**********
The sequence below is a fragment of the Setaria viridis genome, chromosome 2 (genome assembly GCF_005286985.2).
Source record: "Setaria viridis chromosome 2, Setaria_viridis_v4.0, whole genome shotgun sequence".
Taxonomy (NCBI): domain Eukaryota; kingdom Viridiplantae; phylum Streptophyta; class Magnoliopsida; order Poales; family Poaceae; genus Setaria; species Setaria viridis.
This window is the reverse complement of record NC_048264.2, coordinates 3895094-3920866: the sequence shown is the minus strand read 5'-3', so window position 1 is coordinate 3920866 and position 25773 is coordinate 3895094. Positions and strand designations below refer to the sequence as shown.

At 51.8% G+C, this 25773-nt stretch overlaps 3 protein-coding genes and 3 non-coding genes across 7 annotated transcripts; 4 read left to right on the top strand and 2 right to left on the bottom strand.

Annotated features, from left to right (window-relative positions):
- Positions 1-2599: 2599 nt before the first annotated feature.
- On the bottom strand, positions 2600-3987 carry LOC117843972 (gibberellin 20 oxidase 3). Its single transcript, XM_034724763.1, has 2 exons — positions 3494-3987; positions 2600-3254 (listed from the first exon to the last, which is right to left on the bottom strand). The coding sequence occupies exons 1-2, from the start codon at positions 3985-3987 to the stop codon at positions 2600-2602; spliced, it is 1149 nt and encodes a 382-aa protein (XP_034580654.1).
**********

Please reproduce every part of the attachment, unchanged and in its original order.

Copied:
The sequence below is a fragment of the Setaria viridis genome, chromosome 2 (genome assembly GCF_005286985.2).
Source record: "Setaria viridis chromosome 2, Setaria_viridis_v4.0, whole genome shotgun sequence".
Taxonomy (NCBI): domain Eukaryota; kingdom Viridiplantae; phylum Streptophyta; class Magnoliopsida; order Poales; family Poaceae; genus Setaria; species Setaria viridis.
This window is the reverse complement of record NC_048264.2, coordinates 3895094-3920866: the sequence shown is the minus strand read 5'-3', so window position 1 is coordinate 3920866 and position 25773 is coordinate 3895094. Positions and strand designations below refer to the sequence as shown.

At 51.8% G+C, this 25773-nt stretch overlaps 3 protein-coding genes and 3 non-coding genes across 7 annotated transcripts; 4 read left to right on the top strand and 2 right to left on the bottom strand.

Annotated features, from left to right (window-relative positions):
- Positions 1-2599: 2599 nt before the first annotated feature.
- On the bottom strand, positions 2600-3987 carry LOC117843972 (gibberellin 20 oxidase 3). Its single transcript, XM_034724763.1, has 2 exons — positions 3494-3987; positions 2600-3254 (listed from the first exon to the last, which is right to left on the bottom strand). The coding sequence occupies exons 1-2, from the start codon at positions 3985-3987 to the stop codon at positions 2600-2602; spliced, it is 1149 nt and encodes a 382-aa protein (XP_034580654.1).